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What Impending Issue is Most Critical to Designers?

A session at the recent APA National Conference in Chicago gathered together the heads of the major built-environment professional organizations to discuss their unique and shared challenges. One subject was on each head's mind: Water.
April 24, 2013, 10am PDT | Jonathan Nettler | @nettsj
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What is the most critical issue designers don't even know exists? "According to the heads of the major built-environment design organizations, the American Society of Landscape Architects (ASLA), the American Institute of Architects (AIA), and the American Planning Association (APA), it’s water," says Jared Green, who recaps the Presidents Forum held at the recent APA National Conference.

"Water is going to become increasingly scarce. It’s particularly a problem in the United States as many of the highest growth areas are in parts of the country that are already stressed with water shortages. Worldwide, countries are struggling with diminishing ground water resources and some are even worried about water wars. Mitchell Silver, the outstanding (and unfortunately outgoing) president of APA, said 'water is going to make oil look minor league.'” This was among the critical insights provided at the unique gathering of design profession luminaries that included Mark Focht, FASLA and Jeffrey Potter, FAIA.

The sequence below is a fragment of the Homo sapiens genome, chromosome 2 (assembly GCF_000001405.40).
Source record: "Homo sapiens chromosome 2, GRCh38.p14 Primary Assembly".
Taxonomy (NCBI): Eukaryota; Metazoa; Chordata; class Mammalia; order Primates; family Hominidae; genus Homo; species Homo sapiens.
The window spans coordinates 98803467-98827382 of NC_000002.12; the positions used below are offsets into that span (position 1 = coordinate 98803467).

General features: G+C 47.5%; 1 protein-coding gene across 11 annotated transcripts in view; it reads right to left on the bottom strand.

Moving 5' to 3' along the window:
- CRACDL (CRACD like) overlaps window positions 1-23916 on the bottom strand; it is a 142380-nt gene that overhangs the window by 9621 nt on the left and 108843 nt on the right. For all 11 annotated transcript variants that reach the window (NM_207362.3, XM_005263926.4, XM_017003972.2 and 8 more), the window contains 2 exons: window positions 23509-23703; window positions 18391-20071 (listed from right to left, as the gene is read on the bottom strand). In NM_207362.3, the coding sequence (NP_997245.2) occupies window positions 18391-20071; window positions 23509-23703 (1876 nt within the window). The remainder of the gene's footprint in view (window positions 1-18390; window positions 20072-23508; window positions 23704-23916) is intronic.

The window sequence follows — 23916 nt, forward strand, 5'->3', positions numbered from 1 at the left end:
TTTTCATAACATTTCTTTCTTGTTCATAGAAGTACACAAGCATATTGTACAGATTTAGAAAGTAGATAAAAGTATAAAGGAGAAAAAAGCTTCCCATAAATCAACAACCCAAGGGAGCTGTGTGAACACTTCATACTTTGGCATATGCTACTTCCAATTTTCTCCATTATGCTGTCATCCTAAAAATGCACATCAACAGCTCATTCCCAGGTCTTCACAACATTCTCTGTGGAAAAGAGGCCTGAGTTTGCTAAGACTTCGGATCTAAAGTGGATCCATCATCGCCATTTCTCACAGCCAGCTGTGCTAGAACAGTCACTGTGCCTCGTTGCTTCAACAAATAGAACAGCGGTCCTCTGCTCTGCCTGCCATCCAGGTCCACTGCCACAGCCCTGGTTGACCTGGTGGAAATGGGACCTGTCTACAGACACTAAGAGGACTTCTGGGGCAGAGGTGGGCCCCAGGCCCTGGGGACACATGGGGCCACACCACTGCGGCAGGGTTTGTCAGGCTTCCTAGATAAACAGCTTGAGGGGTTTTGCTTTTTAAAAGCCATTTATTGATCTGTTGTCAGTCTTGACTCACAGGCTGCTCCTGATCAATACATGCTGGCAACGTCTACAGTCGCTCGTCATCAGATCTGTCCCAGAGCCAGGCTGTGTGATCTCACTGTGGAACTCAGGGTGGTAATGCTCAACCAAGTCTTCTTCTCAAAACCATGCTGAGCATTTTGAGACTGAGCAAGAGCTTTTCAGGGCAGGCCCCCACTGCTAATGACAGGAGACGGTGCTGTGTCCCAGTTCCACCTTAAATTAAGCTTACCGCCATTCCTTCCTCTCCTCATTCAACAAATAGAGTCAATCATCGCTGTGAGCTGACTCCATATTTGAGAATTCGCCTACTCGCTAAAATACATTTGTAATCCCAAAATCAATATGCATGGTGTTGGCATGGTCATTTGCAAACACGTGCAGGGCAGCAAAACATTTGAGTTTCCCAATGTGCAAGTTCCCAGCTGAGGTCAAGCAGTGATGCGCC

Other prominent issues confronting each field:

ASLA: "The focus of the next few years will be pushing for land and water conservation, community parks, a national complete streets program, more federal support for green infrastructure, and benefits for small businesses."

AIA: "Potter said the architecture practice was in a state of transformation. He said the world is struggling with how to create 'place-based knowledge in a digital era'....In this new world, architects are increasingly focused on 'high performance places, public health, and disaster mitigation.'”

APA: "With 40,000 members in 90 countries, APA is also concerned about global issues like climate change, population growth, urbanization, and suburbanization....The future then is about 'comprehensive planning' to ensure communities are more 'adaptable and resilient' to changes, whether they are due to population growth, water shortages, economic change, climate shifts, or natural disasters."

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Published on Wednesday, April 24, 2013 in ASLA The Dirt
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